“Every day that I come into practice, I have a purpose for everything I do,” he said. “There are no throwaway practices. At my age, I feel like the recovery is equally as important, so I believe in training hard and recovering hard.”

The payoff would be the first U.S. men’s medal in long track speedskating since Vancouver, when Team USA took home a gold, two silvers and a bronze — all on the men’s side. The Americans were shut out in 2014, then the only long track medal in 2018 was the women’s bronze in team pursuit.

“I gladly take the responsibility or the challenge on my shoulders,” said Mantia, who in addition to his fourth-place finish in the 1000 in PyeongChang was eighth in the 1500 and ninth in mass start. “I know the expectations are high; they’re high for myself. I feel like at this point I know what I need to do, and I know what the Olympics is going to feel like. I’m excited to get to Beijing and go to work.”


The 1500 is known as the King’s Race because of its mix of speed and endurance. “If you’re not feeling confident in your skating, it’s a race that you’re really afraid of,” Mantia said, “because you’re out there just really hacking away at the ice and struggling, and it hurts like no other.”
Unfortunately, Mantia hasn’t always performed like a king. 
“I felt like I’ve always had that capability,” he said. “My first world cup win came in a 1500 meter -- totally unexpected, right before the Sochi Olympics -- and ever since then I’ve kind of been battling with finding comfort and consistency on the ice.”

He won his first world championships medal in a time trial event in the 1500 in 2020 but came down with Covid-19 the next fall. Mantia said he “definitely was bummed last year” and his fifth-place finish at the 2021 worlds wasn’t indicative of his potential.
“I would have a good one here and there, then I would have a bunch of bad ones,” he said of his checkered history with the 1500. “I would make podium here and there, then I would have years where I wouldn’t even be close. So, I finally just took responsibility for my own shortcomings and said, ‘Why am I struggling with this?’” 



Hence, Mantia became the man with the plan. 

He said he has more of a coach/assistant coach relationship with Shimabukuro than coach/athlete. But he adds, “If he told me I was doing something wrong, I would change it immediately.”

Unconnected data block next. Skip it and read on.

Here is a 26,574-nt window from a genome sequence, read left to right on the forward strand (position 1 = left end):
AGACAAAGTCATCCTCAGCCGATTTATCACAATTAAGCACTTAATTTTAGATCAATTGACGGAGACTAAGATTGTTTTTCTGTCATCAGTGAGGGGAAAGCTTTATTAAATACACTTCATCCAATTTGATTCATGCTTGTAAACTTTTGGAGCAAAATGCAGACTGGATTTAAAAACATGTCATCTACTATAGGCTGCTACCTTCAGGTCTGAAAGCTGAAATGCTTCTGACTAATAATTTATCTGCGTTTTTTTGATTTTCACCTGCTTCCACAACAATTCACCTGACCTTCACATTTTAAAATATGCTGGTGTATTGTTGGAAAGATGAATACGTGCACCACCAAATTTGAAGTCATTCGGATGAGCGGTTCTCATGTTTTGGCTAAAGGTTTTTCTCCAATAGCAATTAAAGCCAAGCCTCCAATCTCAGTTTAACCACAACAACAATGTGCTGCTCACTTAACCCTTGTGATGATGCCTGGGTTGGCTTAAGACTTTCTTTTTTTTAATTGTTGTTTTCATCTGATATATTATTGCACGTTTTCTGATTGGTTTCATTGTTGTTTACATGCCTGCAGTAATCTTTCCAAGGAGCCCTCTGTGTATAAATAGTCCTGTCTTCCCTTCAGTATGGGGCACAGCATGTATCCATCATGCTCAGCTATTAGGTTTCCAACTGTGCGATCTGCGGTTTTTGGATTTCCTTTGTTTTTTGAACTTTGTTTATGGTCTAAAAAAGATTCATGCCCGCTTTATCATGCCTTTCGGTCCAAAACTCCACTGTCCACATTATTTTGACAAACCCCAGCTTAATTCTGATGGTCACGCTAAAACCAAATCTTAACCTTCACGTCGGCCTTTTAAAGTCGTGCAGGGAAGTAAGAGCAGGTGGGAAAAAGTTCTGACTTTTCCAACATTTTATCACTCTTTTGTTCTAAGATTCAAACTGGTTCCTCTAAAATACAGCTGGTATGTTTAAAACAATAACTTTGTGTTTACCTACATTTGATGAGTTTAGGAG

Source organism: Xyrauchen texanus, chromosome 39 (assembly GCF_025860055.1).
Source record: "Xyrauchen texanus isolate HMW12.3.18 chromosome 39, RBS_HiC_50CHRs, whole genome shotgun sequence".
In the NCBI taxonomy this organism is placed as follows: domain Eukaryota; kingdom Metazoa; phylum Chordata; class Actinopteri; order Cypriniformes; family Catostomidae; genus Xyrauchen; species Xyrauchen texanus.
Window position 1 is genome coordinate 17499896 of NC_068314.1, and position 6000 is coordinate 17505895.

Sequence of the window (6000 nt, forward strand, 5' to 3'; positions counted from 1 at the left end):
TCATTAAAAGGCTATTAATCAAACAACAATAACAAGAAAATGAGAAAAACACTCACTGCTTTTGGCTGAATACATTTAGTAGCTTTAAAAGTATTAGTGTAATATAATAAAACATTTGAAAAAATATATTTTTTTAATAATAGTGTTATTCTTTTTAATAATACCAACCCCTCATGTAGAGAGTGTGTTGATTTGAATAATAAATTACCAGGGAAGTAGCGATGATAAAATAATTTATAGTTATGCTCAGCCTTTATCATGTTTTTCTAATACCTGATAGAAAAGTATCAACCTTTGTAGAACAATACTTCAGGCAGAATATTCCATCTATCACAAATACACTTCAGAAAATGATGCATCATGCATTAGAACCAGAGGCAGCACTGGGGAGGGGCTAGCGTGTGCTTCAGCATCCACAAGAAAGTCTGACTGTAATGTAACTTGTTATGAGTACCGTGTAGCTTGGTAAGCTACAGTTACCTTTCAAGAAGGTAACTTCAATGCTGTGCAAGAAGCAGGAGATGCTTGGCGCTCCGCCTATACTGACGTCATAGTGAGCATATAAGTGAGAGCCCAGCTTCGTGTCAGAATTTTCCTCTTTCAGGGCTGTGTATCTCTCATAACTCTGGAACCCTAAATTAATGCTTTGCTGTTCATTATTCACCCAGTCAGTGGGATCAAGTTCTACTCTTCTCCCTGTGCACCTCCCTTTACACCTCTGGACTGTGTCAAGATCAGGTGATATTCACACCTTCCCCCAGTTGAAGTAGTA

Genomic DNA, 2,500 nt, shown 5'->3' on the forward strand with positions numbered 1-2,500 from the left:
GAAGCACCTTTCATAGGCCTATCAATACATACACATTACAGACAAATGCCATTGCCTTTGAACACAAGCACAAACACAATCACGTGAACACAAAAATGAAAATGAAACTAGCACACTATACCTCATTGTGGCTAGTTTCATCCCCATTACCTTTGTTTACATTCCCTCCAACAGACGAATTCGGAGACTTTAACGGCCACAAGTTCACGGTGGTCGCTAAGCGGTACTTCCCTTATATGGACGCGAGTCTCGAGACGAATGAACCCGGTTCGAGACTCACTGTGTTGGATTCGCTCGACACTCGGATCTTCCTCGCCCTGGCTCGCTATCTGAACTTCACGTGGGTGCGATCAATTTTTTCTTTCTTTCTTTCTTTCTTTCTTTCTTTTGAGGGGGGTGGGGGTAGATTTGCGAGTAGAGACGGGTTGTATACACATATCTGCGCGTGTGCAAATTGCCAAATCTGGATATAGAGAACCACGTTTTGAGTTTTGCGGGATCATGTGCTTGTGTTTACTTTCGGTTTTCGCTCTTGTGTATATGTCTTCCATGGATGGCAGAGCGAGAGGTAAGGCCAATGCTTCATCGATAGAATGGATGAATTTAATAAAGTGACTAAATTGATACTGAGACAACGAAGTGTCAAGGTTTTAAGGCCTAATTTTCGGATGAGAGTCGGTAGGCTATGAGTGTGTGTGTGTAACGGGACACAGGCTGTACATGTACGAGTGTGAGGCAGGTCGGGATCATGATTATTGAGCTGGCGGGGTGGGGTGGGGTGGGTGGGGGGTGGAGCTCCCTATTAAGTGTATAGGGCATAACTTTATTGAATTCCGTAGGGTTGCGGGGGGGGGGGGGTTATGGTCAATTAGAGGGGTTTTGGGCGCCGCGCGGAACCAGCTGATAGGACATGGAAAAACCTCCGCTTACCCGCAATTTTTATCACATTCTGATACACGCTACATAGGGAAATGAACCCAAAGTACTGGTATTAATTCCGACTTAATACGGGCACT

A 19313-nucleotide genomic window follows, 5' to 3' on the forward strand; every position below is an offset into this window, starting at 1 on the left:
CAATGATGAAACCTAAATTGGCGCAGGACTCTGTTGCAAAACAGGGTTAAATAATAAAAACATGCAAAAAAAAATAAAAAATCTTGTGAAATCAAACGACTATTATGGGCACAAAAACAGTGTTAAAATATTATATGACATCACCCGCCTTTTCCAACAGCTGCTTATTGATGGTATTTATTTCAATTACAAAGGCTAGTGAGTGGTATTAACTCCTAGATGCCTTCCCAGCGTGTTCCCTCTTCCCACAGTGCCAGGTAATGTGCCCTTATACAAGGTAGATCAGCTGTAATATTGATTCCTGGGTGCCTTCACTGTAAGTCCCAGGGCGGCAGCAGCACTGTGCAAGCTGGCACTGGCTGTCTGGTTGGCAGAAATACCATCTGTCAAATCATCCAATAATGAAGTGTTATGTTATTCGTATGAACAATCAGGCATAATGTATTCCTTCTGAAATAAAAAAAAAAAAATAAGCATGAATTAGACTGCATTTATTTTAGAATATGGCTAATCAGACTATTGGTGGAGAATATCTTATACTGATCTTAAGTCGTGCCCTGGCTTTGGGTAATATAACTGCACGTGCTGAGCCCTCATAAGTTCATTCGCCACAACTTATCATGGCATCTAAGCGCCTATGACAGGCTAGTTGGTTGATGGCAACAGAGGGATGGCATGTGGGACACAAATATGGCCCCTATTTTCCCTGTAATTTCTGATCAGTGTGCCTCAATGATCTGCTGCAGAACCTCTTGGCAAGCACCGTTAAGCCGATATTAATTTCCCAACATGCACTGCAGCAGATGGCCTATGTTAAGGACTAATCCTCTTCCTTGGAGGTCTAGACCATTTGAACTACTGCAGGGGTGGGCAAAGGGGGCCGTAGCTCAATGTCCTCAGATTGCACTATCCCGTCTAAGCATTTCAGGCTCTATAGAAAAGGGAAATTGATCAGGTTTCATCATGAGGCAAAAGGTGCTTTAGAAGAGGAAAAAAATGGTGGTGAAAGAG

Although Mantia said he had “one of the best starts on the planet when it came to inline skating,” once he moved from wheels to blades he didn’t get off the line as well.

The veteran skater has tried to rectify that this season by practicing his starts more. 

“I thought that if I just spent enough time on the ice that I would get good at starting, but that has not been the case,” he said with a laugh. “So, I said, ‘You know what, I’m not going to have any more excuses coming into the Olympic season.’ That’s what really motivated me to write the program.”

And Mantia is not afraid of being unconventional. He said long trackers often shy away from doing too many starts because of the higher risk of injury. As a result of back problems for most his long track career, Mantia makes sure he warms up and cools down correctly to avoid muscular tightness.

And when he tweaked his back doing a start the Wednesday before the last world cup, he knew exactly what to do. Mantia has a contingency plan for everything.

“It wasn’t 100 percent when I raced the 1500 on Saturday,” he said, “but it was good enough.”
Because his sport is so mentally exhausting, Mantia has streamlined his life off the ice as well. Last season, he took up stock trading and was working on renovating his house. That has all been put on hold.

“I tried to cut out pretty much every distraction, not only in my program but in everything in life,” Mantia said. “If I can’t reason that it’s going to make me better at the Olympics, then I just don’t do it any more. If I’m sucking in construction dust…and going to practice, it’s just not worth it. I’d rather just have it unfinished for six months and then wait until after the Olympics and finish.”

He hasn’t abandoned his piano playing, though. 

“That’s a hobby that’s not detrimental,” he said.

After the Calgary world cup, Mantia will get ready for the 2022 U.S. Olympic Team Trials – Long Track in Milwaukee, Wisconsin, Jan. 5-9.

“My mindset is such that I’m doing everything I can,” he said, “and I’m not going to cut any corners. Nobody wants me to win more than I do at this point.”

Karen Rosen has covered every Summer and Winter Olympic Games since 1992 for newspapers, magazines and websites. Based in Atlanta, she has contributed to since 2009.